Here’s the latest program at the historical society in Cortlandt….
Tastes & Tidbits of Food History: A Sampling of 18th Century Dining at Van Cortlandt Manor will be the topic of a talk by Lavada Nahon, a noted food historian, on Saturday, May 18th, at 2 p.m., at The Little Red Schoolhouse, 297 Locust Avenue, Cortlandt Manor, New York. Sponsored by the Van Cortlandtville Historical Society, the culinary program is open free to the public.
A veteran museum associate at Historic Hudson Valley, Mrs. Nahon will focus on the receipt* book of the historic Manor house, using food samples and a power point photo presentation. As a staff member of Philipsburg Manor Upper Mills in Sleepy Hollow, she lectures on and demonstrates 18th century foodways. And as the owner of Historic Food Works, she brings the taste of 18th and 19th century American food history to life at a variety of venues.
In 2000, Mrs. Nahon began working as a volunteer hearth cook for Historic Hudson Valley and in 2002 she joined the staff as the head hearth cook at Van Cortlandt Manor, where she demonstrated and taught the art of hearth cooking to school children, history teachers, and history buffs. Her culinary training began early in her life as she worked alongside her mother honing her skills.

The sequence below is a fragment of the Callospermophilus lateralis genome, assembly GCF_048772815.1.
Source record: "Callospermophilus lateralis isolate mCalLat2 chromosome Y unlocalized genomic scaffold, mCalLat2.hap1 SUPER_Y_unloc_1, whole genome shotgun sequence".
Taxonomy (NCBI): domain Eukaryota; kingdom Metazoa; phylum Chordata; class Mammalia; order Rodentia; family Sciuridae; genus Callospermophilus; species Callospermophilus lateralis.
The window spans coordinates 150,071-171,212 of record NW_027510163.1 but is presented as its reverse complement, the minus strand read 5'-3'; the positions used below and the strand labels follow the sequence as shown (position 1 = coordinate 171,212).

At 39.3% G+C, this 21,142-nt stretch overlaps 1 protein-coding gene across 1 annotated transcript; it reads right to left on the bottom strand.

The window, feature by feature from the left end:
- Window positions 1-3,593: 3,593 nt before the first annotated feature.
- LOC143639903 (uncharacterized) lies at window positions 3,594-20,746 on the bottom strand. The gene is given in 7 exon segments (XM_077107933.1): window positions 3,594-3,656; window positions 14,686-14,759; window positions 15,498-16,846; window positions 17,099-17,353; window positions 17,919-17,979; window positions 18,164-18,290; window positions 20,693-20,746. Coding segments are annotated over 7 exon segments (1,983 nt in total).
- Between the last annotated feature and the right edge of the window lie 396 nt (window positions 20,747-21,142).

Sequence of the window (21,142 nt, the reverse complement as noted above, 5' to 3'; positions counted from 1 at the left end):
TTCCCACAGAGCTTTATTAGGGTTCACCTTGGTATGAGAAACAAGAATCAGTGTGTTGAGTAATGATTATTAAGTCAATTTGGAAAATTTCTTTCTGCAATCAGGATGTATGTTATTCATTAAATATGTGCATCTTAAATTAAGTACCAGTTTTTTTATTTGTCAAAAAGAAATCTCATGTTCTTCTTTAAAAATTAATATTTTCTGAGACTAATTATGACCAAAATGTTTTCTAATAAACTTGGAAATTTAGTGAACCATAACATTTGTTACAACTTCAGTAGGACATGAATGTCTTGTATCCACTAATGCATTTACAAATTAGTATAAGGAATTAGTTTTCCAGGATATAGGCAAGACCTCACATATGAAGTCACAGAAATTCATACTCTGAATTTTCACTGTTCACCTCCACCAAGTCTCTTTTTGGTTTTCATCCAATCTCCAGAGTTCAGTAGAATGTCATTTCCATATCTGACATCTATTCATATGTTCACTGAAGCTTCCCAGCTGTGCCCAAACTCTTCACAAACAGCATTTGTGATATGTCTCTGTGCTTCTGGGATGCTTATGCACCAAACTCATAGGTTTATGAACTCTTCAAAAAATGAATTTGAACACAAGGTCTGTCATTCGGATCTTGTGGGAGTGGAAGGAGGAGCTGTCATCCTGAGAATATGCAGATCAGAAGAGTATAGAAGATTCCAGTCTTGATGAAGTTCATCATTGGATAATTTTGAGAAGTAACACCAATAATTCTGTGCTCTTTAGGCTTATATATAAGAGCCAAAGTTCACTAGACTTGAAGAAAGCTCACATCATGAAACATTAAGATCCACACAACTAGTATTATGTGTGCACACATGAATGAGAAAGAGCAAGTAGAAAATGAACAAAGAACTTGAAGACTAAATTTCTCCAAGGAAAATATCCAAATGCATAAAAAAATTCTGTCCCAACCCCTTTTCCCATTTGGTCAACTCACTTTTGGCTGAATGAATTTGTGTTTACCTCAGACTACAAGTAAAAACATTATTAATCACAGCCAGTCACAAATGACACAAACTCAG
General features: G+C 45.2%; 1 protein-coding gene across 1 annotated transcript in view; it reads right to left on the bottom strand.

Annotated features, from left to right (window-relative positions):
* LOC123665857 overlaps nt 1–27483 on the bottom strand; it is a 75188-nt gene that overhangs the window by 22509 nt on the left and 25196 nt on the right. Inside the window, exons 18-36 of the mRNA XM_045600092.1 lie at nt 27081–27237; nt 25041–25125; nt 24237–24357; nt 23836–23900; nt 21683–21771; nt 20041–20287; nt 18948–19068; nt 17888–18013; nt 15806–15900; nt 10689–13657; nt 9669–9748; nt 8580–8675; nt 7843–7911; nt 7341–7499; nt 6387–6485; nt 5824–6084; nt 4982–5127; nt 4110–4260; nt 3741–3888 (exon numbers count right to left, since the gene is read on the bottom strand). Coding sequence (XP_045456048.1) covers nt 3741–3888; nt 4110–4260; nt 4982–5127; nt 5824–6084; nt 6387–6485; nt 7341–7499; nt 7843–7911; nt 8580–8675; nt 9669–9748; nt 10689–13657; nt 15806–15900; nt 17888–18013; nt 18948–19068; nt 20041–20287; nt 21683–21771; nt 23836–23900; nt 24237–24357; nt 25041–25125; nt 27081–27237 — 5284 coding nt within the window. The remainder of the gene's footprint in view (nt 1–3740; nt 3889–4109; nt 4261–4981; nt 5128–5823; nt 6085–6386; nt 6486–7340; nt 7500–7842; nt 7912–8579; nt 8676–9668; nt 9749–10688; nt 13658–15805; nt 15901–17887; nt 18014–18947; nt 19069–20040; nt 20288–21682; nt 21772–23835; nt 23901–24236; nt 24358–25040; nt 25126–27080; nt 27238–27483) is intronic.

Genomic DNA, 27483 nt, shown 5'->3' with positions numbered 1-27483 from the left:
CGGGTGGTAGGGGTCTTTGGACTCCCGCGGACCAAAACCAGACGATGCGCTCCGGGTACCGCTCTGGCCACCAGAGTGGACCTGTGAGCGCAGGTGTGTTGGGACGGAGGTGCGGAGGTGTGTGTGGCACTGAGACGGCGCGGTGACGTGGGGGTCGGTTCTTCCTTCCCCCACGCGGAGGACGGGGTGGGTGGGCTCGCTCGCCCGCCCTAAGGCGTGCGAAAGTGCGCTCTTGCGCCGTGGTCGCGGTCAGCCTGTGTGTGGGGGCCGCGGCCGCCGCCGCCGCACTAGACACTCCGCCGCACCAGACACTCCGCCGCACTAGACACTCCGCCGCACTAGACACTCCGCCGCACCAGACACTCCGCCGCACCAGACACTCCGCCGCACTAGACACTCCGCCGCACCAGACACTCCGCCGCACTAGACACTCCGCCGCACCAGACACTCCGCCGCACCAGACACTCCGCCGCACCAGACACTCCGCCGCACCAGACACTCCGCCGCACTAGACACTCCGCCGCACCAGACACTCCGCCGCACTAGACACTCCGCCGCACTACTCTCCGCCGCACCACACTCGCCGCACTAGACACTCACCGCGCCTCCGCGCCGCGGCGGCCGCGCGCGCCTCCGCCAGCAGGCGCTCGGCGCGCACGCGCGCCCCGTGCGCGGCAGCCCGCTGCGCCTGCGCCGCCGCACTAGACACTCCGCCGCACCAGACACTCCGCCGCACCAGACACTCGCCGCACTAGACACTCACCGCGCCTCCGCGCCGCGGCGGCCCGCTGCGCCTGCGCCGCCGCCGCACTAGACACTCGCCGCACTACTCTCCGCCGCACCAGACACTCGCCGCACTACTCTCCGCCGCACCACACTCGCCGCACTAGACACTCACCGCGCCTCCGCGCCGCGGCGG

Mrs. Nahon earned a Bachelor of Arts degree in Theater from Lindenwood College in St. Charles, Missouri, and did graduate work in theater at the University of Missouri in Kansas City. Throughout her college career she worked in a variety of food-related positions in a number of restaurants where her interest in food history began. In the mid-1980’s, she studied wine at the International Wine Center in New York for five years, followed by her study of distilled spirits in various countries around the world.
For nine years she was senior editor for Penthouse Magazine, in charge of lifestyles columns– including “Wine & Spirits,” “Food,” and “Travel”– working with such noted professionals as Alexis Bespaloff and Gael Greene. For more than 15 years she studied American food history with leaders in the field, such as Andrew Smith, Dr. Alice Ross and Peter Rose. She has also owned a number of food-related businesses, including the catering company Always Ready, The Kids and Me Bakery, and The Mimosa Tree, a tea salon in Jackson Heights, Queens.
Mrs. Nahon and her husband, David, reside in Peekskill with their two teenage children.